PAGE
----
In the spirit of fully embracing the #WeTheNorth campaign, the Toronto Raptors continued their trend of playing exhibition games in various spots across Canada this year. They opened the preseason against the Sacramento Kings in Vancouver and closed it out on Friday night against the New York Knicks in Montreal.
I've been the definition of an NBA fanatic for more than two thirds of my 31 years on this planet. I grew up in Newfoundland, so I never got many opportunities to experience live basketball growing up. No, if you're wondering, I don't count that game that was supposed to take place between the Raptors and Cleveland Cavaliers in St. John's, NL in 2003. You know, the one that got cancelled for condensation on the court. I was at the stadium and enjoyed watching Vince Carter and rookies LeBron James and Chris Bosh go through layup lines, but that didn't exactly quench my thirst for live NBA action.
As an adult, I now plan most of my trips around passing NBA cities and stadiums and making up for lost time. I moved to Montreal in 2007, so you can only imagine how excited I get every time the preseason schedule is announced for the NBA Canada Series and I get the chance to attend a live game in my own backyard. Of the four preseason NBA games that have taken place at the Bell Centre since 2010, I've been at all three of the games between the Raptors and the Knicks (and unfortunately missed the Minnesota Timberwolves and Boston Celtics last year for a wedding).
The funny thing about the Raptors being "Canada's team" is that it's kind of hard to tell when you're at a game in Montreal. I don't know if it's because Quebec doesn't typically consider itself "Canada's province" or because the Knicks just have so much large-market appeal, but I find the fandom pretty close to split at these games. Yes, there is a bit more excitement when the Raptors score or make a big play, but the cheers for the Knicks tend to be plenty loud as well.
Glancing into the stands, you'll find just as many Knicks jerseys as Raptors ones (although the vast majority of people were dressed neutrally and just looked happy to be there). Even the memorabilia kiosk had pretty divided allegiances, being about 60 percent Raptors gear, 30 percent Knicks, and 10 percent general NBA (with Los Angeles Clippers shirts, and hats for most of the bigger franchises).
Speaking of paraphernalia, there were about as many Vince Carter and Carmelo Anthony jerseys as you'd expect, but my personal favourite sightings were fans wearing Reggie Evans, Alvin Williams, Anthony Parker, and Morris Peterson (twice!) on their backs. Bonus points for the guy that converted a retro Vince Carter jersey into a Bruno Coboclo by covering up the name and the number one.
Before the game, the Knicks' Samuel Dalembert and Patrick Patterson from the Raptors welcomed fans to the game. Dalembert, the Haitian-Canadian who moved to Montreal at 14, got the bigger ovation of the two for addressing the crowd in French. There was even a section of 30 or so people in matching jumpsuits shown on the big screen holding a huge "Dalembert Nation" flag. Each of his 10 rebounds were met with plenty of love.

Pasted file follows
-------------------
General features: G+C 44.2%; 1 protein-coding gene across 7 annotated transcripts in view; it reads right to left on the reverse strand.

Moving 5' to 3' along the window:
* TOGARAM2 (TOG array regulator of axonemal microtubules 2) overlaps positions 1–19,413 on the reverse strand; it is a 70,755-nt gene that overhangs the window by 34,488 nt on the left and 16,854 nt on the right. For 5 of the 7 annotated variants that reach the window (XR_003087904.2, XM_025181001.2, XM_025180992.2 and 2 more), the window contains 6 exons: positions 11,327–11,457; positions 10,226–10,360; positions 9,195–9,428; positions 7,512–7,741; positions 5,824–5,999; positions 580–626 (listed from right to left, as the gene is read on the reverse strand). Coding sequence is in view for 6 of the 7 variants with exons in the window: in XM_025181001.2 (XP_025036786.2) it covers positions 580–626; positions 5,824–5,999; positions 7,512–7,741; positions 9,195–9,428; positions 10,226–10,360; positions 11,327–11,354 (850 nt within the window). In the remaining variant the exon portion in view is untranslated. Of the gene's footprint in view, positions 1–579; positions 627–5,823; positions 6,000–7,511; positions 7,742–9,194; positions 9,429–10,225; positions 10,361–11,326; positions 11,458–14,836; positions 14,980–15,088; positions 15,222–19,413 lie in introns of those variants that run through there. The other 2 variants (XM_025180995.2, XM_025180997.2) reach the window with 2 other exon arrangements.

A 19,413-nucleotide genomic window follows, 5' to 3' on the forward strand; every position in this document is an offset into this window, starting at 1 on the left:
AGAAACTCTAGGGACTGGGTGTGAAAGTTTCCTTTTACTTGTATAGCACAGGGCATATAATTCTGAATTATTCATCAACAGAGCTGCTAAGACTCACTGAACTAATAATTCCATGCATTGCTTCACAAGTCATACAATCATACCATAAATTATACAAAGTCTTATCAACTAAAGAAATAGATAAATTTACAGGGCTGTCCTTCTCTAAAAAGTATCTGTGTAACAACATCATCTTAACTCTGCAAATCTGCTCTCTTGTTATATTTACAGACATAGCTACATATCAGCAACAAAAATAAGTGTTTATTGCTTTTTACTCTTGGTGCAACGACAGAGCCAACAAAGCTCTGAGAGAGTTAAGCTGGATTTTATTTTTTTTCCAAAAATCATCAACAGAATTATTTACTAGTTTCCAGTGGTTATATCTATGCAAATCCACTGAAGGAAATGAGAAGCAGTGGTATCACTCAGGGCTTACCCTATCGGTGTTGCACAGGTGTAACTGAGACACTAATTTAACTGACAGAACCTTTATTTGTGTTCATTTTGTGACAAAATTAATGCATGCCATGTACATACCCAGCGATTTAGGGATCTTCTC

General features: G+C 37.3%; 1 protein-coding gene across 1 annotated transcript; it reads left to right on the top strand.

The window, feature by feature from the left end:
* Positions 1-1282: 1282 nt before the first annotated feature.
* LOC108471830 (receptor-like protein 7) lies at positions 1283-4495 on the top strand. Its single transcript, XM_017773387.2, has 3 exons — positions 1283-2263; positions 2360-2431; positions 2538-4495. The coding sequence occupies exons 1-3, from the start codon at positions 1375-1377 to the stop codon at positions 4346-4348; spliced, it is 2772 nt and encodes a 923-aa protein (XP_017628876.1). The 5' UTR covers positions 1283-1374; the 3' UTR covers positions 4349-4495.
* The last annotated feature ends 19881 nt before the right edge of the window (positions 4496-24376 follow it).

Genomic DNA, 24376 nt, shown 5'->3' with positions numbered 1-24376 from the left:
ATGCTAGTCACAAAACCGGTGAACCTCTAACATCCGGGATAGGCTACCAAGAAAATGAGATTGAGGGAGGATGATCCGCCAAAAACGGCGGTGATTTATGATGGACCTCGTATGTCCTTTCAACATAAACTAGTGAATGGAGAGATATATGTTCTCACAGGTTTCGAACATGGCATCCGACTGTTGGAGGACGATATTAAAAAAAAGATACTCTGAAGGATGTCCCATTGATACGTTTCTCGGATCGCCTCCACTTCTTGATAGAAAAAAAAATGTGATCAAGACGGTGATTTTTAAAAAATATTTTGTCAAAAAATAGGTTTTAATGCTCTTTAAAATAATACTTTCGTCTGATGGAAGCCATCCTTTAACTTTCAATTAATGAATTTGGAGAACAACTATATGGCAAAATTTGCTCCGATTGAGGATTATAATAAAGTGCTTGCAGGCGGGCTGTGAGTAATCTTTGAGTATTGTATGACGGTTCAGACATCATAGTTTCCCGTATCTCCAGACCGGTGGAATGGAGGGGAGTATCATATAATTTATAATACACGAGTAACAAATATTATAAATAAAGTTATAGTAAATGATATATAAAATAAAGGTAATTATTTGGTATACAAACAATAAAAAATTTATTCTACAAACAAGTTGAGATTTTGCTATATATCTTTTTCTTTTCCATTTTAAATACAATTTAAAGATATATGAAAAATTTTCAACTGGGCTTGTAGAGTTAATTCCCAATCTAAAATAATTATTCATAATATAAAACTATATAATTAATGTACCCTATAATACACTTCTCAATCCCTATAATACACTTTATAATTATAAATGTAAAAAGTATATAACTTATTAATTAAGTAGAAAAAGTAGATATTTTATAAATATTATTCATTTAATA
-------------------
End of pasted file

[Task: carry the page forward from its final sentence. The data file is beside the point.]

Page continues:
Speaking of French, props to Herbie Kuhn for calling a large part of the game en français. The use of "merci beaucoup" in place of "assisted by" was particularly endearing ("J-J-J-J-J-Jam! DeMar DeRozan, merci beaucoup Kyle Lowry!").
There were some fun cameos on the big screen throughout the night. Montreal Canadiens' goaltender Carey Price was in attendance and sitting courtside, as was NBA legend Dikembe Mutombo. Muggsy Bogues was also at the game, taking time during a timeout to walk around the court and throw miniature basketballs to fans in the lower bowl.
During halftime, a group of local children played a game of pickup on the big court, entertaining the crowd with their surprisingly proficient shooting for their size. Once the game was over, Raptors GM Masai Ujiri came to center court to present Basketball Québec with a donation by way of an oversized cheque. It was a nice gesture by the NBA to include the local community in the proceedings.
While the Bell Centre, the NBA, and the Raptors' mascot and Dance Pak did a fantastic job of keeping the fans entertained during game breaks, the players held up their end by keeping the on-court product close and exciting as well. The 20,738 spectators in attendance were on the edge of their seat until the final buzzer of the Raptors' 83-80 victory.
At the end of the game, I bought a t-shirt like the ones the Raps wore during warmups with "Le Nord, c'est nous" ("We the North" in French) on the front. It was a good memento of the experience and I particularly enjoyed the irony of the patriotic Canadian statement written in French.
As is always the case with these games in la belle province, the buzz around the city was all about whether or not Montreal could support an NBA franchise. Based on the rate of attendance and general rowdiness of the crowds at these contests and the exhibition MLB games the Toronto Blue Jays held here earlier this year, the city's hunger for another professional sports franchise is obvious enough. The Bell Centre seems perfectly capable of filling infrastructure needs, so an available franchise and a buyer with deep pockets might be the only missing pieces.
If Montreal does ever get an NBA franchise, you can bet I'll be in attendance (as an objective Raptors fan, of course).